The Wall follows the exploits of a young Draftee, Kavanagh, as he does his time patrolling a literal Wall encasing his entire island nation (this name of which is never explicitly revealed). The Wall separates the ‘good’ people of Kavanagh’s homeland from the ‘Others’, sea-faring refugees who are desparately seeking to conquer The Wall and resettle in safe lands. A cataclysmic event (climate change? nuclear war?) has rendered most of the world uninhabitable and plunged most countries beneath the ever-rising sea.
Kavanagh does not initially question the ways of his society. He seeks only to survive his mandatory years on The Wall and then do his best to earn enough money to live comfortably within his heirarchial homeland. The rules of life on The Wall are simple – keep out the Others, or be put to sea yourself.
I had been brought up not to think about the Others in terms of where they came from or who they were, to ignore all that—they were just Others.”
Shifts on The Wall last for 12 monotonous hours, during which Kavanagh and the other ‘Defenders’ must stare out to sea and be prepared – at all times – to fight off any invading Others. Time passes slowly, but Defenders quickly form close familial bonds which helps pass the time. Defenders are well fed and supported by their leadership, and given a respectful wide berth by the rest of society. It is clear that the generation of youths expected to serve in the quasi-military have fractured relationships with their parents, who are held responsible for the sorry state of the world. The only way off The Wall early is to volunteer to become Breeders – as this is a world that is desperate for people to reproduce and have to cajole and bribe to make that a reality. After all, who wants to raise a child on a doomed and damaged planet? (A sentiment very close to home in the real world…)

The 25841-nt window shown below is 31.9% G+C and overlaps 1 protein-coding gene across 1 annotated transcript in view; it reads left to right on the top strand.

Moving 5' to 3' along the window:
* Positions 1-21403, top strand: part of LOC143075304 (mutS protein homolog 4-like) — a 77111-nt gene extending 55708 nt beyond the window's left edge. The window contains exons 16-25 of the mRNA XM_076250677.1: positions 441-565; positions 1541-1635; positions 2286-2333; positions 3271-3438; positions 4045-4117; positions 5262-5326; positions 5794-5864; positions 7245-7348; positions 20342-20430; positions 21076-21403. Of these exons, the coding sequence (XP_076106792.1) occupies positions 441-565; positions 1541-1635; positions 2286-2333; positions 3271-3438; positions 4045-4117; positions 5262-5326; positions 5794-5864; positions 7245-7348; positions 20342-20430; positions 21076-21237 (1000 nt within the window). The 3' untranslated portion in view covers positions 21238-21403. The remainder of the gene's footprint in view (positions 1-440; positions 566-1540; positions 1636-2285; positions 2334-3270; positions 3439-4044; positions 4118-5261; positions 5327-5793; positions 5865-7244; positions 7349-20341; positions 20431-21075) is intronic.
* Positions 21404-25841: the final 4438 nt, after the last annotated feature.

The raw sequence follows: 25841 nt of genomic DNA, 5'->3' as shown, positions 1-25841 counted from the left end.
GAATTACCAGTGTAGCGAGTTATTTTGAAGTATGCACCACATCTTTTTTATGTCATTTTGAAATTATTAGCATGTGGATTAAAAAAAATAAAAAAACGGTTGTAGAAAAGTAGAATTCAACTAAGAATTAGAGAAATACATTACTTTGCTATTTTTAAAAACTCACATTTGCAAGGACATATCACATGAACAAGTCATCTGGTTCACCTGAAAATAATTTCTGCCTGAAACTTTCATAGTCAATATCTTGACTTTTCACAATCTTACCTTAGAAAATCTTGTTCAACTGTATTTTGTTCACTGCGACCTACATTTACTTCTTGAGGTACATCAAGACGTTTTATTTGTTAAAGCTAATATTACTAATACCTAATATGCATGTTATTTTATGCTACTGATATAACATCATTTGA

The book is separated into three parts, ‘The Wall’, ‘The Others’, and ‘The Sea’. As these titles would suggest, Kavanagh’s time on The Wall is… eventful. Things definitely do not go according to his plan.
Lanchester has built a rich and fascinating world in his novel, and my only complaint is that I wished to know more. What happened to the world? How have other countries fared? Is there still UN body? What is life like in the equivalent navy and airforce military branches? I would love to read more novels based in this world but expressed from other points of view. There is so much to explore.
If you’re after a thoughtful dystopian book, this is worth a read.
4 protein bars out of 5.